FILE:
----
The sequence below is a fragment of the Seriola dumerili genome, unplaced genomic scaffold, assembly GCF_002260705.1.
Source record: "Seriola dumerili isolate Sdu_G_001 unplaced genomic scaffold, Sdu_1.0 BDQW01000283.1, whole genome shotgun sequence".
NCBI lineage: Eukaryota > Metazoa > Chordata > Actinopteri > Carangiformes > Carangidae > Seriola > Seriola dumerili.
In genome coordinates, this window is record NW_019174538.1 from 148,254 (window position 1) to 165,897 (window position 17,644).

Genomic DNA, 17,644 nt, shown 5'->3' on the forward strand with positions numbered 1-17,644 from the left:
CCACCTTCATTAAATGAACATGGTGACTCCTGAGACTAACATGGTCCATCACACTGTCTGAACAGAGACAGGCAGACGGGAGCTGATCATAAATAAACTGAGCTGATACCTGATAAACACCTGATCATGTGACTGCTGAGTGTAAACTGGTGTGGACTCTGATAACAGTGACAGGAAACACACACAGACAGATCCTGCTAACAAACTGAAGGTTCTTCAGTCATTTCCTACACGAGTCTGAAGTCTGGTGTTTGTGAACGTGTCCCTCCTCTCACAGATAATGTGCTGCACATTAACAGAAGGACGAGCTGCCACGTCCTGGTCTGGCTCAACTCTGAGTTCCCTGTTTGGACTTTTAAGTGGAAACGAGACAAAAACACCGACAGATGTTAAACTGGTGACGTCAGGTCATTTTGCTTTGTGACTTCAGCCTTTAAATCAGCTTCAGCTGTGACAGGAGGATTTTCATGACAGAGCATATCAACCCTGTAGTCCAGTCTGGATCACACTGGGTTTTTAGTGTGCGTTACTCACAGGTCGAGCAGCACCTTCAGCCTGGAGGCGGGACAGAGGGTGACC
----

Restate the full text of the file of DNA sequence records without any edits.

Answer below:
The sequence below is a fragment of the Seriola dumerili genome, unplaced genomic scaffold, assembly GCF_002260705.1.
Source record: "Seriola dumerili isolate Sdu_G_001 unplaced genomic scaffold, Sdu_1.0 BDQW01000283.1, whole genome shotgun sequence".
NCBI lineage: Eukaryota > Metazoa > Chordata > Actinopteri > Carangiformes > Carangidae > Seriola > Seriola dumerili.
In genome coordinates, this window is record NW_019174538.1 from 148,254 (window position 1) to 165,897 (window position 17,644).

Genomic DNA, 17,644 nt, shown 5'->3' on the forward strand with positions numbered 1-17,644 from the left:
CCACCTTCATTAAATGAACATGGTGACTCCTGAGACTAACATGGTCCATCACACTGTCTGAACAGAGACAGGCAGACGGGAGCTGATCATAAATAAACTGAGCTGATACCTGATAAACACCTGATCATGTGACTGCTGAGTGTAAACTGGTGTGGACTCTGATAACAGTGACAGGAAACACACACAGACAGATCCTGCTAACAAACTGAAGGTTCTTCAGTCATTTCCTACACGAGTCTGAAGTCTGGTGTTTGTGAACGTGTCCCTCCTCTCACAGATAATGTGCTGCACATTAACAGAAGGACGAGCTGCCACGTCCTGGTCTGGCTCAACTCTGAGTTCCCTGTTTGGACTTTTAAGTGGAAACGAGACAAAAACACCGACAGATGTTAAACTGGTGACGTCAGGTCATTTTGCTTTGTGACTTCAGCCTTTAAATCAGCTTCAGCTGTGACAGGAGGATTTTCATGACAGAGCATATCAACCCTGTAGTCCAGTCTGGATCACACTGGGTTTTTAGTGTGCGTTACTCACAGGTCGAGCAGCACCTTCAGCCTGGAGGCGGGACAGAGGGTGACC